Evaluation through monitoring psychological responses has two methods. They are eye-tracking and psychological measurements.
Universal Design Principles
In the late 1990s a group at North Carolina State University in the USA proposed seven general principles of universal design which give us a framework in which to develop universal designs.
· Equitable use — the design is useful to people with a range of abilities and appealing to all and no user is excluded or stigmatized
· Flexibility in use — the design allows for a range of ability and preference, through choice of methods of use and adaptivity to the user’s pace, precision, and custom.
· simple and intuitive to use — regardless of the knowledge, experience, language, or level of concentration of the user. The design needs to support the user’s expectations and accommodate different language and literacy skills
· perceptible information — the design should provide effective communication of information regardless of the environmental conditions or the user’s abilities. The redundancy of presentation is important: information should be represented in different forms or modes.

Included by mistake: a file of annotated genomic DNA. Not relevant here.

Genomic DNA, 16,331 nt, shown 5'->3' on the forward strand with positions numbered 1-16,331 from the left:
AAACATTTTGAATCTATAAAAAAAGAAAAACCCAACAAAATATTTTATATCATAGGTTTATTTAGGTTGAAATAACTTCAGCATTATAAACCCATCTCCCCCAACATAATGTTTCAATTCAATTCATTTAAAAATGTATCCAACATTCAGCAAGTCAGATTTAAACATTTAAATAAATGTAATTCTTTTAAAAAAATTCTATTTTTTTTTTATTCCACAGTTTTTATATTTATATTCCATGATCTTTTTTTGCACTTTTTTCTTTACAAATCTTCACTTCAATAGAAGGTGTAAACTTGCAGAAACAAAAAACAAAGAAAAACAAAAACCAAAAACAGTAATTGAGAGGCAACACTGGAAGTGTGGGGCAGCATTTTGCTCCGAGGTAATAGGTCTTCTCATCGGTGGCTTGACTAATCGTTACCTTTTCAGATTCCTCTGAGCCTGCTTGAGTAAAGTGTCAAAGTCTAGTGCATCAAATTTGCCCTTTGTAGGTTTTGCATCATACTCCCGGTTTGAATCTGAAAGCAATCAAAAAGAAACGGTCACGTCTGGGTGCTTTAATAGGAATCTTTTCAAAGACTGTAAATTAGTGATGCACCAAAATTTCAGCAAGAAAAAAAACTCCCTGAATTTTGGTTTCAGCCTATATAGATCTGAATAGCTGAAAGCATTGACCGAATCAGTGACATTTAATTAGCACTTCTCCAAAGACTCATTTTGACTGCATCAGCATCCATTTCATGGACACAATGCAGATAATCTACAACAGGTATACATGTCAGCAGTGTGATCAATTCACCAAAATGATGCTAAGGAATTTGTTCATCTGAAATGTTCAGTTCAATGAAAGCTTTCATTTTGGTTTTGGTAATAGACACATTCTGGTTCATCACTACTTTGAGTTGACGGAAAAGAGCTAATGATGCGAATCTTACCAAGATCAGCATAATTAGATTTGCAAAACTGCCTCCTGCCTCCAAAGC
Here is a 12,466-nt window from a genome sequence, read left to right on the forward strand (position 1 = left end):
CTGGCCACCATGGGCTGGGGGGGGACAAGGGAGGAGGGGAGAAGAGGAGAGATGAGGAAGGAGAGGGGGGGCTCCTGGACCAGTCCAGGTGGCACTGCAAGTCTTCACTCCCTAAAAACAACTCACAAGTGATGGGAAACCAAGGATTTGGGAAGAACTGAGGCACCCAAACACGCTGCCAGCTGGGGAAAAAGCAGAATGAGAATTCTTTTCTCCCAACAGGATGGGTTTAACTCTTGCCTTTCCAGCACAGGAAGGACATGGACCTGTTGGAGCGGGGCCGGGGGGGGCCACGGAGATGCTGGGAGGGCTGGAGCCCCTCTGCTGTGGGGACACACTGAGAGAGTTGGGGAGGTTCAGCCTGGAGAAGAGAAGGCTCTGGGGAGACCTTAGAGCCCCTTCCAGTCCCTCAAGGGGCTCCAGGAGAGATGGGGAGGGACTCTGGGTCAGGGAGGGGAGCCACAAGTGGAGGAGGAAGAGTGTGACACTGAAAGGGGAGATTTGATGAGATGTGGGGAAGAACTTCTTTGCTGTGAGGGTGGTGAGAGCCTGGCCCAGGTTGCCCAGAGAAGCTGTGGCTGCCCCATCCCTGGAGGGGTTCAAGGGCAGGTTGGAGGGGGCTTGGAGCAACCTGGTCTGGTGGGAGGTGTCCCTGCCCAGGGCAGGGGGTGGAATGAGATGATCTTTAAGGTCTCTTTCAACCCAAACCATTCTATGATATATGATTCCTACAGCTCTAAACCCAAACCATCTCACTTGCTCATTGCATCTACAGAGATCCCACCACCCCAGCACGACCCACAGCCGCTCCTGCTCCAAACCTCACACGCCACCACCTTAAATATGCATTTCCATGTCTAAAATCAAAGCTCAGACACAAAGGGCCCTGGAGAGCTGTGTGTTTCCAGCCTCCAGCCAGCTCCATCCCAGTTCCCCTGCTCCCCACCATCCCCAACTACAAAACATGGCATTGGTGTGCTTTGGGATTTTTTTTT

· tolerance for error — minimizing the impact and damage caused by mistakes or unintended behavior. Potentially dangerous situations should be removed or made hard to reach and potential hazards should be shielded by warnings
· low physical effort — systems should be designed to be comfortable to use, minimizing physical effort and fatigue. The physical design of the system should allow the user to maintain a natural posture with reasonable operating effort.
· size and space for approach and use — Can be reached and used by any user regardless of body size, posture, or mobility. All physical components should be comfortably reachable by seated or standing users
Multi-modal interaction is providing access to information through more than one mode of interaction. In the human body, there are five senses. They are sight, sound, touch, taste, and smell. Usually, in WIMP based interfaces (Windows, Icons, Manus, Pointer) designers make use of only rudimentary sounds while adding more and more visual information to the screen. Adding audio confirmation modes in the form of changes in key clicks reduces errors. Sound can convey transient information and does not take up screen space, making it potentially useful for mobile applications.